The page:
A Job Done Better by Drones

Yet another helicopter accident pointing out how some aviation jobs would be better handled using drone technologies. This time, a Bell 206 helicopter lost power and crashed while on a pipeline survey. Nobody was killed, but one of the three on board was seriously injured near Woodsboro, TX, on October 2nd. 20141001.. B206 crash pic, Woodsboro TX

These flights are typically done at low altitudes, and with slower speeds as needed to more closely study potential pipeline issues. At these altitude/speed combinations, an engine failure cannot be recovered into a safe landing. In many cases, the crash initiates a fire, and numerous casualties.

The benefits of doing this work with drones are many, including:

  • fewer lives would be placed at risk
  • far less fuel would be consumed
  • far less noise would be generated

Is it time for FAA to quit impeding the use of drones for applications such as this?

Aviation vs. Railroads: Why is FAA so much slower than FRA to address personal electronics distractions?

Last week, FAA posted in the Federal Register their Final Rule, Prohibition on Personal Use of Electronic Devices on the Flight Deck. Essentially, the new rule declares the obvious … that texting (or computer games or sharing pictures of your cute kids or porn files or whatever) is dangerous, distracting, and must cease immediately …or at least once the rule goes into effect on 4/14/14.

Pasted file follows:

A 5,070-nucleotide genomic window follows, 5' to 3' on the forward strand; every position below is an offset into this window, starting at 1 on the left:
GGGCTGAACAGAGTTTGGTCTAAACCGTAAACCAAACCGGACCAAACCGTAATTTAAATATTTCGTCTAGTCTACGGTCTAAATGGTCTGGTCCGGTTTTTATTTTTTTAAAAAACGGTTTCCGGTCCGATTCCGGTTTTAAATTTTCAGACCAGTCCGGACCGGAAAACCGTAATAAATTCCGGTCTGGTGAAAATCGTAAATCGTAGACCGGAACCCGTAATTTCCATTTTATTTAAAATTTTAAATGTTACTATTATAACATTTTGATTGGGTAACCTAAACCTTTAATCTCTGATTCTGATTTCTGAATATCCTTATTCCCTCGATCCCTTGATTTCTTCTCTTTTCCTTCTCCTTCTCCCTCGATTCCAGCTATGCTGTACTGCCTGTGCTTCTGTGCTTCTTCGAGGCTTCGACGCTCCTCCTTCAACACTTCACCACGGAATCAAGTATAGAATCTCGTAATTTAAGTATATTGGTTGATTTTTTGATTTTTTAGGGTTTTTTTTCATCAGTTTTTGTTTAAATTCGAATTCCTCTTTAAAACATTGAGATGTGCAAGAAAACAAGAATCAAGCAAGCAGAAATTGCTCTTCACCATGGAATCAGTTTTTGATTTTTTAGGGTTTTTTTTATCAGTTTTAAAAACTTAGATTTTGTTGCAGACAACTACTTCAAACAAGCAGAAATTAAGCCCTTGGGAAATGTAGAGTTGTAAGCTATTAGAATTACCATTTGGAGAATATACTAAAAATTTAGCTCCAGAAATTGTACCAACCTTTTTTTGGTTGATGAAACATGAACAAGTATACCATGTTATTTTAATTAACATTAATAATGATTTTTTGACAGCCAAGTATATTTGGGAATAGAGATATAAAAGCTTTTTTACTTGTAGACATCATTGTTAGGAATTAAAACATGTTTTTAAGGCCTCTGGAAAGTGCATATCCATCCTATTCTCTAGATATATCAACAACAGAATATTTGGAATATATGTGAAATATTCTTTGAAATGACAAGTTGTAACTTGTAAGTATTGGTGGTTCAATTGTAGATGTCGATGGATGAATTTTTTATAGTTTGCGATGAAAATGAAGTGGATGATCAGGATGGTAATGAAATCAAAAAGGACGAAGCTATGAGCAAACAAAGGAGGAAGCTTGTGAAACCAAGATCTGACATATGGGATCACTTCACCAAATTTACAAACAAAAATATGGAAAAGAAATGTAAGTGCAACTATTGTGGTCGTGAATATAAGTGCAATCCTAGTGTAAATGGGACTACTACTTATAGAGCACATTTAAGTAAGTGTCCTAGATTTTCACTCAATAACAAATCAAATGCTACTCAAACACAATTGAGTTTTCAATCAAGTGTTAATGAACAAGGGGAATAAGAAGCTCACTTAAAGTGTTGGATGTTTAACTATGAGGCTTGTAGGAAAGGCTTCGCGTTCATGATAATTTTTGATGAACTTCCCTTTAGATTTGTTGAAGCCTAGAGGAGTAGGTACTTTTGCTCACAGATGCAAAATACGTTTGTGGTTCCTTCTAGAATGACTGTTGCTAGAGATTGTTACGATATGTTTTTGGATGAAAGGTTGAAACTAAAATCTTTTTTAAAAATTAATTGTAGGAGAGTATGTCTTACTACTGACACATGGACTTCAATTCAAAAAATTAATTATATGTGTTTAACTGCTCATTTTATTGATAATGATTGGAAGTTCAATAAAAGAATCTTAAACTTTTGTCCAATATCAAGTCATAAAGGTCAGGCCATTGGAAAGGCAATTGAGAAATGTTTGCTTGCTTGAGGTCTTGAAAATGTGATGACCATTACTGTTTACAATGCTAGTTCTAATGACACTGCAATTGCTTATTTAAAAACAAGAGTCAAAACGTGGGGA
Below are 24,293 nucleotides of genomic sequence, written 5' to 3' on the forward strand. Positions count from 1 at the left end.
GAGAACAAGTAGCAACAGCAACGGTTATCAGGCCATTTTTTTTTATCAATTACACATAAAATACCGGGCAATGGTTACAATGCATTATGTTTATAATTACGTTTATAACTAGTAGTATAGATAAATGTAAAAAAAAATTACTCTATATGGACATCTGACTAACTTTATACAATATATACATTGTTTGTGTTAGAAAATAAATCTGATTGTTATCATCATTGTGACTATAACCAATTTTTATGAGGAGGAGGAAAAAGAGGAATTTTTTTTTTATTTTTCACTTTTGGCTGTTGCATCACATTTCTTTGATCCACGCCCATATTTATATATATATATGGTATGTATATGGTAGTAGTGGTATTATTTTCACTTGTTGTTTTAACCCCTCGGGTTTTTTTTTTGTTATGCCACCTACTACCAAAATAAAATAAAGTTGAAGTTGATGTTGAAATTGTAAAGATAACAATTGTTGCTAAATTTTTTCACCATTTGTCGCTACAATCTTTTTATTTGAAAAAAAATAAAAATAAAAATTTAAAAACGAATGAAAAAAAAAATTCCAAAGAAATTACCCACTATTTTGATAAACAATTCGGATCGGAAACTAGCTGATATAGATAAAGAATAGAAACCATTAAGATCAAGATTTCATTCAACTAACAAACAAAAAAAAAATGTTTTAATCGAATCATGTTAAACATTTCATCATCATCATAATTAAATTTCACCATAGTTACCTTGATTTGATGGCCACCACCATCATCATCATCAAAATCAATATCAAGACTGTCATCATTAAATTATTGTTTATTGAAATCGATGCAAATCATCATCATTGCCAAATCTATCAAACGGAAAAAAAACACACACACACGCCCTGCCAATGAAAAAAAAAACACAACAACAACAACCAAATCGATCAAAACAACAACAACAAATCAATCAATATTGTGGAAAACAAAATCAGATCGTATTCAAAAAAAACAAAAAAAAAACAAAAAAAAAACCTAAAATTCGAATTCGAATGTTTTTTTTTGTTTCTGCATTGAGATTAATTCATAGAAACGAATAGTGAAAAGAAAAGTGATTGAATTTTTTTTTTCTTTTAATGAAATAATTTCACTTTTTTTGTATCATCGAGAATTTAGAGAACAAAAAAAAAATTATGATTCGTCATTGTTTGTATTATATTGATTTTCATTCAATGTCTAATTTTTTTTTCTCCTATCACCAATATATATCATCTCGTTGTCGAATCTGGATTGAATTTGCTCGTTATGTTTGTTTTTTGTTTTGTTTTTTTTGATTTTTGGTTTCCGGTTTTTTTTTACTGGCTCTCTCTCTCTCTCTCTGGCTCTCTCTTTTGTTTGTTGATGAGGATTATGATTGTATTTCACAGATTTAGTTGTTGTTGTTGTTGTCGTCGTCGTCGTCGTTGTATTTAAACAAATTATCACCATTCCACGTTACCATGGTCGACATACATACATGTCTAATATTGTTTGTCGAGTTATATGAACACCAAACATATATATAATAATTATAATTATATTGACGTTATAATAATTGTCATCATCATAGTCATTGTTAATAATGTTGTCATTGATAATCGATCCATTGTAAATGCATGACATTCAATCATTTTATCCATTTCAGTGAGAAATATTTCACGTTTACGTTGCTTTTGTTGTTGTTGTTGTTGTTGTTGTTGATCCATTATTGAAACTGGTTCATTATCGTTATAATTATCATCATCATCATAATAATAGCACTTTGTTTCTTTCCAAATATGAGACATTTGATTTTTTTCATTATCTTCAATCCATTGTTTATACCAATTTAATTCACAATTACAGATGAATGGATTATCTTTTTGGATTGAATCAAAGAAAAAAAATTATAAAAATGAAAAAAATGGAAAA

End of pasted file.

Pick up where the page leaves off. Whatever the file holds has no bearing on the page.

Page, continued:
A discussion then developed at FlightAware.com. While most of the discussion participants were pilots and all had a keen interest in aviation, some of the participants were U.S. railroad professionals. They made a very interesting point: specifically, that very similar accident histories have produced very different outcomes by the Federal Railroad Administration (FRA) vs. the Federal Aviation Administration (FAA).

In short, here is the comparison:

Rescue workers in front of the Metrolink locomotive lying on its side after penetrating the lead passenger car (left). (photo from Wiki)

FRA: On 9/12/08, a head-on collision at Chatsworth, CA killed 25, injured 135, and caused $7.1 Million in damages. The NTSB investigation revealed the locomotive engineer was texting and missed a safety signal. Twenty months later, on 5/18/10, FRA issued an NPRM rule proposal via the Federal Register. Fifteen comments were received. The Final Rule was posted to the Federal Register on 9/27/10, and went into effect on 3/27/11.

Thus, for an FRA rail safety failure related to a major accident, it took thirty months from accident to effective rule change.

FAA: On 8/27/06, Comair Flight 5191 took off from the wrong runway at Lexington, KY, then crashed, killing 49. The tower controller had failed to specify the runway and the pilots, evidently fatigued from a short night’s sleep, failed to notice they were on the wrong runway. The controller had nearly a full minute to look out the window and see the problem and ‘save’ the situation with a timely radio transmission. The tower controller failed and the accident happened. Seventy-seven months later (!!), on 1/15/13, FAA issued an NPRM rule proposal via the Federal Register. Sixty-three comments were received. The Final Rule was posted to the Federal Register on 2/12/14, and will go into effect on 4/14/14.